Q&A: Gillian Taylor-Smyth
Gillian and Anthony Taylor-Smyth took matters into their own hands three weeks ago, and decided that they would begin collecting goods.
“By night a voice was heard in the air: a woman, crying “O, my children, we must go far away” At times she cried: “Oh my children, where can I take you?”
(Aztec 14th century)
This lament was in response to the invasion of Spanish general Cortez, who broke the resistance of the Aztec people. They then became refugees.
Immigrants and refugees have been a feature of humankind’s story since earliest times.
From the late 18th century to the mid-20th century, Europe was a continent of emigration. The story then was predominantly about Europeans leaving, and not about non-Europeans coming in.
The first great wave of Irish emigration to the new world was, of course, as a result of the Famine. Many Scots were forced to migrate due to expulsion of small land holders in the Highlands Clearances.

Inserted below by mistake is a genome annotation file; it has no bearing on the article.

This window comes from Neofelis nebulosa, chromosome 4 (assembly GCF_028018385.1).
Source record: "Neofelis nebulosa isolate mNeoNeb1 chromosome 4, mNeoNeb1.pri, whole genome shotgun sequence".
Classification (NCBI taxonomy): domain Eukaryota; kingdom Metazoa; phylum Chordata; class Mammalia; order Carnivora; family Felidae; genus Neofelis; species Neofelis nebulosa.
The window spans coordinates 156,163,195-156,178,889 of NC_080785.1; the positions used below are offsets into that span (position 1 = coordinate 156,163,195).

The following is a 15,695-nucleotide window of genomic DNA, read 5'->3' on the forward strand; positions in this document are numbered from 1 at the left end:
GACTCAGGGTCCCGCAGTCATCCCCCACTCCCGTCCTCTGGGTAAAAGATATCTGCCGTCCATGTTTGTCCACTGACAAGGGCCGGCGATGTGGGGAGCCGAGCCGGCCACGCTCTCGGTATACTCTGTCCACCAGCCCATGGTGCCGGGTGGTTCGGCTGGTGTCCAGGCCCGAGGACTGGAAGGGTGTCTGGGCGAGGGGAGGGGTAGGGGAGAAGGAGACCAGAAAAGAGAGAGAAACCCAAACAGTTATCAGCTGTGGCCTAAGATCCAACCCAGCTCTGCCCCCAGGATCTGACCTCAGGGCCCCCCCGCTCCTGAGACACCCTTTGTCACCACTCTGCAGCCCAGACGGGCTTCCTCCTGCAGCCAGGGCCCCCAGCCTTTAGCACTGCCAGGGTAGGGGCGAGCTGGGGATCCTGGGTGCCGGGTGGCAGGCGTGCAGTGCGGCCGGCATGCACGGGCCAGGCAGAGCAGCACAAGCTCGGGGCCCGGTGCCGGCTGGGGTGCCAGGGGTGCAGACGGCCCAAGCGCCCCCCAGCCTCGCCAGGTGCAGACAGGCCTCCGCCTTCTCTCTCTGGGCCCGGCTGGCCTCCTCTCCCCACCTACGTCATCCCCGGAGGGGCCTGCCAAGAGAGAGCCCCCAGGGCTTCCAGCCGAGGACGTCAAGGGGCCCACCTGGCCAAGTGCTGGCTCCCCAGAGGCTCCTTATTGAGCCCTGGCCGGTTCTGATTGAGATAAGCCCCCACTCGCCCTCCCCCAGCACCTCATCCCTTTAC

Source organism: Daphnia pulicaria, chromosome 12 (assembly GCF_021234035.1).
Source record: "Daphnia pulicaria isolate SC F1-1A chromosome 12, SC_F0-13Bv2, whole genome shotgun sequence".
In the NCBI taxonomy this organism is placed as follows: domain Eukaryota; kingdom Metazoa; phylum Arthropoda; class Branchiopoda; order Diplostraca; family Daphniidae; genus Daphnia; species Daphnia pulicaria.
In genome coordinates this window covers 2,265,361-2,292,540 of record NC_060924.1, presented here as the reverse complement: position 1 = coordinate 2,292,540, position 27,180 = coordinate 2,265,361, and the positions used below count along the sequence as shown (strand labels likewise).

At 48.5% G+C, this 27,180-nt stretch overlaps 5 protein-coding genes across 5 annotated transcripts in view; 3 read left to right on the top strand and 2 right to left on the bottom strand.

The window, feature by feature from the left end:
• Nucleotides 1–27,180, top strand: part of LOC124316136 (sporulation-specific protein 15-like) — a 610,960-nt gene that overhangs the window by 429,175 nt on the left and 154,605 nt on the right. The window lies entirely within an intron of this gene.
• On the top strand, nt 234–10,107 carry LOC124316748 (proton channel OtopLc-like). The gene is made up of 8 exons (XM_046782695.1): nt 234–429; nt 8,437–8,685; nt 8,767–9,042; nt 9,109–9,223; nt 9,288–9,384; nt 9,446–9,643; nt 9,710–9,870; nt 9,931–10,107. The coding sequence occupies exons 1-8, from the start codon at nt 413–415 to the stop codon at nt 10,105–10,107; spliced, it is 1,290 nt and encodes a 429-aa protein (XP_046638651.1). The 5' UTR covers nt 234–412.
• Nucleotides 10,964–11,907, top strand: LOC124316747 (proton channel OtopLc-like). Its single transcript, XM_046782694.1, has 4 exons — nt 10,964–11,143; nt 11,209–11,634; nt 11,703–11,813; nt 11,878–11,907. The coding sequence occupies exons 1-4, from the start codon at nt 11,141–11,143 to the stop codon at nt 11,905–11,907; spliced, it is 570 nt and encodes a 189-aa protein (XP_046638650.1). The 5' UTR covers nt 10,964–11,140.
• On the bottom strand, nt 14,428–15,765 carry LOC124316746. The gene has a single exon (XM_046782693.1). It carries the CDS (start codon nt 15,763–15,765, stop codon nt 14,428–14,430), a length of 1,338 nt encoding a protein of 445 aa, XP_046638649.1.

As desperate as these times undoubtedly were, imagine how much worse it would have been if there had not been the hope and the means to find a better life and a sanctuary where children could be safely raised.
Europe is surely capable of rising humanely and dynamically to the current challenge that has over 8.6 million children whose lives have been torn apart by violence and forced displacement. Children from countries like Syria — one of the most dangerous places to be a child.
Almost half of Syria’s population has been forced to leave their homes, many suffering multiple displacements, living in refugee camps in Lebanon, Jordan, Turkey, where conditions are less than ideal, and where they pay for the flimsy tents they inhabit.
A tent is not a home. And winter is on the way.
Refugees will soon be very cold, as well as hungry.
So it can come as no surprise that those families who can somehow scrape the money together, pay exorbitant amounts to unscrupulous people smugglers.
The Irish people have pledged some 14,000 beds, and Sophie Magennis, head of the Irish office of the UNHCR, says that these voluntary offers could be incorporated into an overall care plan. .